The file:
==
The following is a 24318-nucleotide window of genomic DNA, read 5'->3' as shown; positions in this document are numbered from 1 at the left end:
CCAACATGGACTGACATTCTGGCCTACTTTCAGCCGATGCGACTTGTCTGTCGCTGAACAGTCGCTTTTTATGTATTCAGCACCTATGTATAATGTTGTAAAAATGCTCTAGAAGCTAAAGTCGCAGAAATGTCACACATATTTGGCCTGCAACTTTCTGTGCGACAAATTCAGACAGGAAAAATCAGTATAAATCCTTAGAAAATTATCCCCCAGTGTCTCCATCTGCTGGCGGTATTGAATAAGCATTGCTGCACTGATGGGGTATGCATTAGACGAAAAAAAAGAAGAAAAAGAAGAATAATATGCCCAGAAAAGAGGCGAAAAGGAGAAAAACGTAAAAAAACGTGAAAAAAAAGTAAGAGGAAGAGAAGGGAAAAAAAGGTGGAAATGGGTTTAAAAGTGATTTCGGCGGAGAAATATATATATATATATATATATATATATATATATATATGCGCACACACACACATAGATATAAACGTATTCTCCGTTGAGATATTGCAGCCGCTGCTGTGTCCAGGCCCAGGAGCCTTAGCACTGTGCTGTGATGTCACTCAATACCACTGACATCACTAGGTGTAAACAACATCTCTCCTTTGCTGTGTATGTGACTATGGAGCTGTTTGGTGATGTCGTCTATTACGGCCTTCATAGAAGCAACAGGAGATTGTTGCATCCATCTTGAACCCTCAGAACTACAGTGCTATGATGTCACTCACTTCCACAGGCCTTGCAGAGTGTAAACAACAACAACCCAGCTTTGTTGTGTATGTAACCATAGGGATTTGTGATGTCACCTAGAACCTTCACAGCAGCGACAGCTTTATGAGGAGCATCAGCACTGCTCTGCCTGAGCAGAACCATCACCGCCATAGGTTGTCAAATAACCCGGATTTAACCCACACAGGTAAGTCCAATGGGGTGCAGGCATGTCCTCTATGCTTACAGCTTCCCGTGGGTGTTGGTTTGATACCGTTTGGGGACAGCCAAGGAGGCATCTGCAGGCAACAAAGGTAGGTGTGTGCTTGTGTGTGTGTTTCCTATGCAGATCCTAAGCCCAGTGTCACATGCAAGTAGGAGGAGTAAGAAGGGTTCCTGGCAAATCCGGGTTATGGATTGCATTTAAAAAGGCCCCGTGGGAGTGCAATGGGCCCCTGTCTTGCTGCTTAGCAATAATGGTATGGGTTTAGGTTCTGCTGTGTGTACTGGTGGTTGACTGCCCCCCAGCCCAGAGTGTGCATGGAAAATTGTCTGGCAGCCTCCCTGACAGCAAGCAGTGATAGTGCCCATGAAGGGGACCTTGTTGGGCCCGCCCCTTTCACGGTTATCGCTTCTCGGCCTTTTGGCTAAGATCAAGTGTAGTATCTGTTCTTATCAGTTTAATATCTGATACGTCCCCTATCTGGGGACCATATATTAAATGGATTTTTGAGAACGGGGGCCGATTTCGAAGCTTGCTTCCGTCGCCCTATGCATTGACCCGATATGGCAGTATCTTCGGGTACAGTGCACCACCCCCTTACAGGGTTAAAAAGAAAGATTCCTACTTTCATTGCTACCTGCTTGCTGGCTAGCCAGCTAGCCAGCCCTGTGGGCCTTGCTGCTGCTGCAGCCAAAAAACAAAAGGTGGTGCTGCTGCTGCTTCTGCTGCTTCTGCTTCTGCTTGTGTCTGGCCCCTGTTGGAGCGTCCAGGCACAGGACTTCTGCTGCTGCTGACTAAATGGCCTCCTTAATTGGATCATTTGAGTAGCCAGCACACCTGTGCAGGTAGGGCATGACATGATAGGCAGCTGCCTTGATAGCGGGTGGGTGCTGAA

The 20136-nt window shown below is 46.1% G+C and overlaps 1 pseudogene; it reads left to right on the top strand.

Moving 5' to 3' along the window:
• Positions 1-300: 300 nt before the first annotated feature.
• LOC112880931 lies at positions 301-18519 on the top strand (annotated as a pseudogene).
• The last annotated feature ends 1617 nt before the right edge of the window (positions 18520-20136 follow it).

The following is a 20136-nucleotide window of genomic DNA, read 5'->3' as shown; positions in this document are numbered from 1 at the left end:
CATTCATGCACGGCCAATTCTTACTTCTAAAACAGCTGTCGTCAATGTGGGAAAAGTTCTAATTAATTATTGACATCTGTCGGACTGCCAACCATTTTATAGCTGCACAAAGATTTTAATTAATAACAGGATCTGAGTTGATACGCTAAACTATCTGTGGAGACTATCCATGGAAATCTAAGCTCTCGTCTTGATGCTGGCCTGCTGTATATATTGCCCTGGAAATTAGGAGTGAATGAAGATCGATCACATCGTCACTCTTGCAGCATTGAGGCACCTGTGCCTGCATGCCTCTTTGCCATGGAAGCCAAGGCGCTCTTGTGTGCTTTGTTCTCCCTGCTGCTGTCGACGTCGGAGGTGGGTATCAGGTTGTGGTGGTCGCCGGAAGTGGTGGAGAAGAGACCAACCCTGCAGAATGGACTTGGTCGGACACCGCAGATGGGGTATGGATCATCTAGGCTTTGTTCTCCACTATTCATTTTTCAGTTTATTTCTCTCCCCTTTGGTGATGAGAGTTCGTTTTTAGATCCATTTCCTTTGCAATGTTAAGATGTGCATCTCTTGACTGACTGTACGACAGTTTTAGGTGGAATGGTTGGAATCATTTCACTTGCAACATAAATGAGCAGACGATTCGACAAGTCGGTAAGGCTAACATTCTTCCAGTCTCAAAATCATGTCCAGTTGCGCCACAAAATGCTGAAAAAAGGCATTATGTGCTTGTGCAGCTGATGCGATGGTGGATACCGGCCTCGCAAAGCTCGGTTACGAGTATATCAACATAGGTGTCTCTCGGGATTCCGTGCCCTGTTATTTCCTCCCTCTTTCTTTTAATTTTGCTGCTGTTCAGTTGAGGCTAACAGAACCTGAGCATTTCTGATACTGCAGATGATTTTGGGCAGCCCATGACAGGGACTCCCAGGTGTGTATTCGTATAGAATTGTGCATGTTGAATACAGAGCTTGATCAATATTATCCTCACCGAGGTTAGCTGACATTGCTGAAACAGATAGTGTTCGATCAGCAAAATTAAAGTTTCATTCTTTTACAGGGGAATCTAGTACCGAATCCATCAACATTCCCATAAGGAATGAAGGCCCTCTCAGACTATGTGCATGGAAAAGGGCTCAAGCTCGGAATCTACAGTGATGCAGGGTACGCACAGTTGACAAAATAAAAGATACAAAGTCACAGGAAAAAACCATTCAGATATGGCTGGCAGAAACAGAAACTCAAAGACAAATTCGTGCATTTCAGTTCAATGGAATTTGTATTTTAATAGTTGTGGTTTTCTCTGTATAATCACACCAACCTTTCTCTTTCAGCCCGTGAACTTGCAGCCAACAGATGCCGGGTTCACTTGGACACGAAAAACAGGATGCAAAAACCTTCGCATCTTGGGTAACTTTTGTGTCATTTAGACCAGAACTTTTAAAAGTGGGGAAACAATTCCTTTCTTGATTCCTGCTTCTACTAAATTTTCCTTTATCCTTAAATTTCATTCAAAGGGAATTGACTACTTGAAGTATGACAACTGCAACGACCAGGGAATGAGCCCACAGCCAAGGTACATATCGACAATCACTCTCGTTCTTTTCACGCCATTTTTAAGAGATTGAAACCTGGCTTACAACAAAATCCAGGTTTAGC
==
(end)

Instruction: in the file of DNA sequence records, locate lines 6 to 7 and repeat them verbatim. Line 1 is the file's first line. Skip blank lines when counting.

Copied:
• LOC112880931 lies at positions 301-18519 on the top strand (annotated as a pseudogene).
• The last annotated feature ends 1617 nt before the right edge of the window (positions 18520-20136 follow it).